US job cuts in January-February hit highest level since 2009 – report

March 9 (Reuters) – Layoffs at US companies in January and February hit the highest since 2009, with the technology sector accounting for more than a third of the more than 180,000 announced job cuts, a report showed on Thursday.

In February alone, layoffs in the United States totaled 77,770, more than five times the 15,245 job cuts announced a year earlier, according to the report by employment firm Challenger, Gray & Christmas Inc.

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“Right now, the overwhelming majority of the cuts are happening in the technology space. Retail and finance are also being cut right now as consumer spending matches economic conditions,” said Andrew Challenger, the company’s senior vice president.

Technology companies from Microsoft Corp (MSFT.O) and Google parent Alphabet Inc (GOOGL.O) to PayPal Holdings (PYPL.O) have shed thousands of jobs this year to rein in spending and tighten margins amid an uncertain economic outlook to protect .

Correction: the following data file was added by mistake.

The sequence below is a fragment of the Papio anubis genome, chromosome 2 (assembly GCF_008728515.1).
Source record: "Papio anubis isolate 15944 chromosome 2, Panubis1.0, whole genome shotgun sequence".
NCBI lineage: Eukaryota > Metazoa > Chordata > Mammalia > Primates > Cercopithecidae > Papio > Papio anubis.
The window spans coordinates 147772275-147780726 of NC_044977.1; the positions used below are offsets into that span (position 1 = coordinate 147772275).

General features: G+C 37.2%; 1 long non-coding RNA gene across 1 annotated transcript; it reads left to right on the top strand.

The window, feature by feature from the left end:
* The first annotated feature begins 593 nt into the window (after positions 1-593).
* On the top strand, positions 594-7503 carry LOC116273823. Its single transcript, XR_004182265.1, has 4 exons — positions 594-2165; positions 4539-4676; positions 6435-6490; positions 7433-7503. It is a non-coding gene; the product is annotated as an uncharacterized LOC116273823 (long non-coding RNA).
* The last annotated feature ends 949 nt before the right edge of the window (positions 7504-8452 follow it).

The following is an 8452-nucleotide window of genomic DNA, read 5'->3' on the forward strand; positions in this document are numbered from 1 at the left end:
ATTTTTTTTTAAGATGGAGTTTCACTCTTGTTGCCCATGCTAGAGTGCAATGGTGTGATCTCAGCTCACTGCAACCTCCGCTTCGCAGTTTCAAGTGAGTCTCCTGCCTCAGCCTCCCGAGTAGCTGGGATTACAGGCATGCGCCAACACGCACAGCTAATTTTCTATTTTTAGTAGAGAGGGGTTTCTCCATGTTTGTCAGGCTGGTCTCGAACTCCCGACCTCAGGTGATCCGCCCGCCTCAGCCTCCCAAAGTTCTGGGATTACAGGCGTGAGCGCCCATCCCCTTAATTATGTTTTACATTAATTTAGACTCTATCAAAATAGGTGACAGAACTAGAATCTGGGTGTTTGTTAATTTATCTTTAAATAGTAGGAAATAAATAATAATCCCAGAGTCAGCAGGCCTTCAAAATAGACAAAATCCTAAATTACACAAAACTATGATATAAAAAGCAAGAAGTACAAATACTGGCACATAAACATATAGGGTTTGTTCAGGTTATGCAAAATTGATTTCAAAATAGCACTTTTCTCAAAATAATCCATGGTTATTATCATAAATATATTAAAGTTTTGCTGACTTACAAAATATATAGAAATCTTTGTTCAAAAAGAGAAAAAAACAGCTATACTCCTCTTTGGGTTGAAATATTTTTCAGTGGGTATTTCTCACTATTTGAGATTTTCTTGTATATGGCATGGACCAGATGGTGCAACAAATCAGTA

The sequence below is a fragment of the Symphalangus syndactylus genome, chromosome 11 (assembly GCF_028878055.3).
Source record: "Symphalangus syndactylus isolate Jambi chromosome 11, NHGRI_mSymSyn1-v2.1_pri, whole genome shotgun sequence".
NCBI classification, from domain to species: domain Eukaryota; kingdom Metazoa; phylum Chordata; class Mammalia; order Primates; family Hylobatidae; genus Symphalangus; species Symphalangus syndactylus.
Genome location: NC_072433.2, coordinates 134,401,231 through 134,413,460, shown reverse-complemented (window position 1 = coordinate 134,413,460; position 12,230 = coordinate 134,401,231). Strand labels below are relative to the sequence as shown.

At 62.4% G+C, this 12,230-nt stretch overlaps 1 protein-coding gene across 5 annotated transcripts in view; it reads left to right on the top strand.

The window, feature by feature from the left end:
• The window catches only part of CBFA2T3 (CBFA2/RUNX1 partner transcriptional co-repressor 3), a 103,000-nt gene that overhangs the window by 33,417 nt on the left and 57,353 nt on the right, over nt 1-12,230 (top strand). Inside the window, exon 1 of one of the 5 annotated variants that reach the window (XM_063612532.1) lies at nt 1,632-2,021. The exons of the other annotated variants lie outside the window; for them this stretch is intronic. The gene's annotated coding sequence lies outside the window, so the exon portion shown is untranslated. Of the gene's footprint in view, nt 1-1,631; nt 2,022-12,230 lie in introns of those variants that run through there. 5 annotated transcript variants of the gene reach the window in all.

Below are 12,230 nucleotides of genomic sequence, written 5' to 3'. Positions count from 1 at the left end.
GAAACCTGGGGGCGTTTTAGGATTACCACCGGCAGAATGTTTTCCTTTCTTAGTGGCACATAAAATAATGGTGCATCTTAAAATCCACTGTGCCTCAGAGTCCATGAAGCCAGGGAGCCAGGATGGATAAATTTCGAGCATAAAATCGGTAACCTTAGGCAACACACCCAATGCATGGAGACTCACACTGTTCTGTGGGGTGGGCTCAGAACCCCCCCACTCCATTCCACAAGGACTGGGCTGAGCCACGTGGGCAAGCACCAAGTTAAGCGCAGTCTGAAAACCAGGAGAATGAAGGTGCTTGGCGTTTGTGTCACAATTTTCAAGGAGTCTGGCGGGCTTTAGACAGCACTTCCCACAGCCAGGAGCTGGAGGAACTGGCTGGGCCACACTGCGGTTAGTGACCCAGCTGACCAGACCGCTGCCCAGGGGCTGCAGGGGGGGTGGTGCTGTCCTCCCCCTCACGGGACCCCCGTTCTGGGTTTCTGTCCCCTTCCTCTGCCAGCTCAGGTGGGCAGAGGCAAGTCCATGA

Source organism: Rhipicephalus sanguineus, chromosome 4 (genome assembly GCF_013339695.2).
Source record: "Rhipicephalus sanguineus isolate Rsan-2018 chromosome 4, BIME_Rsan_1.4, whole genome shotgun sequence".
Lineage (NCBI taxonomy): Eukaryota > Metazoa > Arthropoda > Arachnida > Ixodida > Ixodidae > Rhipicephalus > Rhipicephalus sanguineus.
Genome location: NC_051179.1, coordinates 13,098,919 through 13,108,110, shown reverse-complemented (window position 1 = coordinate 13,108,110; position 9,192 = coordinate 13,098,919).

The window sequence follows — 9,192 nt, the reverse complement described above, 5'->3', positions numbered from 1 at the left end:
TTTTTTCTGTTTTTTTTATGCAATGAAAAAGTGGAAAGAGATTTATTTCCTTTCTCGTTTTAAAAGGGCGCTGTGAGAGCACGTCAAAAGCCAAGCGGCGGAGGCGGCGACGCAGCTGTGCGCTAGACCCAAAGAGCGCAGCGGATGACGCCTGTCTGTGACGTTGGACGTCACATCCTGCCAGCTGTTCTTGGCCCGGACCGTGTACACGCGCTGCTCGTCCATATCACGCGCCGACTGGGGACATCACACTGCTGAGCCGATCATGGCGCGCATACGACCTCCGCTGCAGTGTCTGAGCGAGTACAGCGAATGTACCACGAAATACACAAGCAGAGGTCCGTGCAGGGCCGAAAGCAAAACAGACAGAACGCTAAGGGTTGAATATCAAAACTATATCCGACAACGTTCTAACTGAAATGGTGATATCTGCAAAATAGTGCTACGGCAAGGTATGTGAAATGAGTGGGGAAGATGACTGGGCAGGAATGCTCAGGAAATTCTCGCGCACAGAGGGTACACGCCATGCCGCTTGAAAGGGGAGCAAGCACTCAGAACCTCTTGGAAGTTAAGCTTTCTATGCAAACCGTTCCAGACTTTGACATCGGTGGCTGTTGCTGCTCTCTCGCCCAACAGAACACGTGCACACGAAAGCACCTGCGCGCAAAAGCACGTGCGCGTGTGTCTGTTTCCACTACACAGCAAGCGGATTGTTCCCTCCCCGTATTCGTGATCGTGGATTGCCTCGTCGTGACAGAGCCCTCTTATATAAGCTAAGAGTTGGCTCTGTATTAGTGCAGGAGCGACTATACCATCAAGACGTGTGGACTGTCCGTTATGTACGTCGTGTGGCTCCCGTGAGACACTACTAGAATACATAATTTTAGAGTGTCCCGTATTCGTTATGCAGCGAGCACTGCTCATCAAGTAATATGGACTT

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“The layoffs that many of these companies are announcing are welcome to investors, a kind of right sizing of the cost structure, rationalization of growth being rewarded in the market,” said James Tierney, chief investment officer at wealth management firm Alliance Bernstein.

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Alphabet, Microsoft, Inc (AMZN.O), and Meta Platforms Inc (META.O) shares are up between 6% and 54% so far this year after falling between 29% and 64% in 2022.

Federal Reserve Chair Jerome Powell on Wednesday reiterated his message of higher, and potentially faster, rate hikes that could force companies to shed more jobs.

U.S. firms announced plans to hire 28,830 workers in February, down 87% from 215,127 a year earlier, the report added.

Reporting by Akash Sriram in Bengaluru; Editing by Devika Syamnath

Our standards: The Thomson Reuters Trust Principles.

Akash Sriram

Thomson Reuters

Akash reports on technology companies in the United States, electric vehicle companies and the space industry. Its coverage usually appears in the Auto & Transport and Technology sections. He has a postgraduate degree in Conflict, Development and Security from the University of Leeds. Akash’s interests include music, football and Formula 1.


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